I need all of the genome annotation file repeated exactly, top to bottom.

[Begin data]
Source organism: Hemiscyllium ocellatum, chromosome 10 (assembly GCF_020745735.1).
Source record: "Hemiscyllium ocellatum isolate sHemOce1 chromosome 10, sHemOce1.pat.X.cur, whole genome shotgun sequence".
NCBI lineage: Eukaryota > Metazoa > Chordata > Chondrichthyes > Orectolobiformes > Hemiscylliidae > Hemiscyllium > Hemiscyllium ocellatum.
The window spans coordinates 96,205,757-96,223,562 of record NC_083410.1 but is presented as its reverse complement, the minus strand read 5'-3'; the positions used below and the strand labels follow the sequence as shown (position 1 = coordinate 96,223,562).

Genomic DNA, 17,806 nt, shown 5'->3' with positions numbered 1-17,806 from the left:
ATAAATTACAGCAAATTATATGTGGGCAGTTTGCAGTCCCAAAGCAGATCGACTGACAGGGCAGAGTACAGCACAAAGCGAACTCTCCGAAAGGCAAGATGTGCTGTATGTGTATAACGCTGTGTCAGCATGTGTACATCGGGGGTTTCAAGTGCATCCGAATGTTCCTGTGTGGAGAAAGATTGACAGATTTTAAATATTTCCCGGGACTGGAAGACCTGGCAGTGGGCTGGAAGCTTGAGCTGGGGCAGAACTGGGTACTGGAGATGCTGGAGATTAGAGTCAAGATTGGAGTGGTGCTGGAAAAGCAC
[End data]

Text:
Source organism: Hemiscyllium ocellatum, chromosome 10 (assembly GCF_020745735.1).
Source record: "Hemiscyllium ocellatum isolate sHemOce1 chromosome 10, sHemOce1.pat.X.cur, whole genome shotgun sequence".
NCBI lineage: Eukaryota > Metazoa > Chordata > Chondrichthyes > Orectolobiformes > Hemiscylliidae > Hemiscyllium > Hemiscyllium ocellatum.
The window spans coordinates 96,205,757-96,223,562 of record NC_083410.1 but is presented as its reverse complement, the minus strand read 5'-3'; the positions used below and the strand labels follow the sequence as shown (position 1 = coordinate 96,223,562).

Genomic DNA, 17,806 nt, shown 5'->3' with positions numbered 1-17,806 from the left:
ATAAATTACAGCAAATTATATGTGGGCAGTTTGCAGTCCCAAAGCAGATCGACTGACAGGGCAGAGTACAGCACAAAGCGAACTCTCCGAAAGGCAAGATGTGCTGTATGTGTATAACGCTGTGTCAGCATGTGTACATCGGGGGTTTCAAGTGCATCCGAATGTTCCTGTGTGGAGAAAGATTGACAGATTTTAAATATTTCCCGGGACTGGAAGACCTGGCAGTGGGCTGGAAGCTTGAGCTGGGGCAGAACTGGGTACTGGAGATGCTGGAGATTAGAGTCAAGATTGGAGTGGTGCTGGAAAAGCAC